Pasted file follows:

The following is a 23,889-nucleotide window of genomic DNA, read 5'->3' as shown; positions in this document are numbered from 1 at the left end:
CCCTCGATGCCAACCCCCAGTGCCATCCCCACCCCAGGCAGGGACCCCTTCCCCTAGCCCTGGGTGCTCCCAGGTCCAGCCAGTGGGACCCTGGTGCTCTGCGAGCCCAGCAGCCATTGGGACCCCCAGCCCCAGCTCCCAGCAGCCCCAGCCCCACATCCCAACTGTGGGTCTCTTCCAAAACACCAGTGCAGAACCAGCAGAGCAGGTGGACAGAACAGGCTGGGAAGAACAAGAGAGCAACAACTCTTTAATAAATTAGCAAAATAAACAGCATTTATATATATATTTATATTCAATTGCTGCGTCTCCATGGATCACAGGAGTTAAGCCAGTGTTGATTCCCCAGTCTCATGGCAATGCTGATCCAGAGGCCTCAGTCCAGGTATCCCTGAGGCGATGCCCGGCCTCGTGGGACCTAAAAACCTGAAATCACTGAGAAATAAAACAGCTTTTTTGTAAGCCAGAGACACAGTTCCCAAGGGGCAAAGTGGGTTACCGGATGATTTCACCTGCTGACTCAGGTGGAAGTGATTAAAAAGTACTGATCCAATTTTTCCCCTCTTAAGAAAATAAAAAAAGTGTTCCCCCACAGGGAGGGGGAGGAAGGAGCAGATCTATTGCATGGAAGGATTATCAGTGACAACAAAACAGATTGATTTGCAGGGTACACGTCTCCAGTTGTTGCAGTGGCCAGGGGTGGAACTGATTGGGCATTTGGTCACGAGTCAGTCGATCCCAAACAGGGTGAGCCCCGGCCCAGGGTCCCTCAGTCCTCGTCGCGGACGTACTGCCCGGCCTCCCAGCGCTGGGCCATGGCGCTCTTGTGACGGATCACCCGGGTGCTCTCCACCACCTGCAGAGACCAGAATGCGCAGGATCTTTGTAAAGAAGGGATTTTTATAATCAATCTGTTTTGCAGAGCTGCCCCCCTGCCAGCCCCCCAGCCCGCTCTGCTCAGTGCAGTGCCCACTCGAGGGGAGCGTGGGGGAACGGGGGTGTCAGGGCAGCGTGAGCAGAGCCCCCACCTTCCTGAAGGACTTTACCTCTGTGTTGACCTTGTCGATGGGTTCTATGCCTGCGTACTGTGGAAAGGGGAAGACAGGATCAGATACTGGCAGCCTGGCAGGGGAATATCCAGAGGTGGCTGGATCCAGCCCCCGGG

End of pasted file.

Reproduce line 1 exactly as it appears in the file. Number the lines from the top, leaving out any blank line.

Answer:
The following is a 23,889-nucleotide window of genomic DNA, read 5'->3' as shown; positions in this document are numbered from 1 at the left end: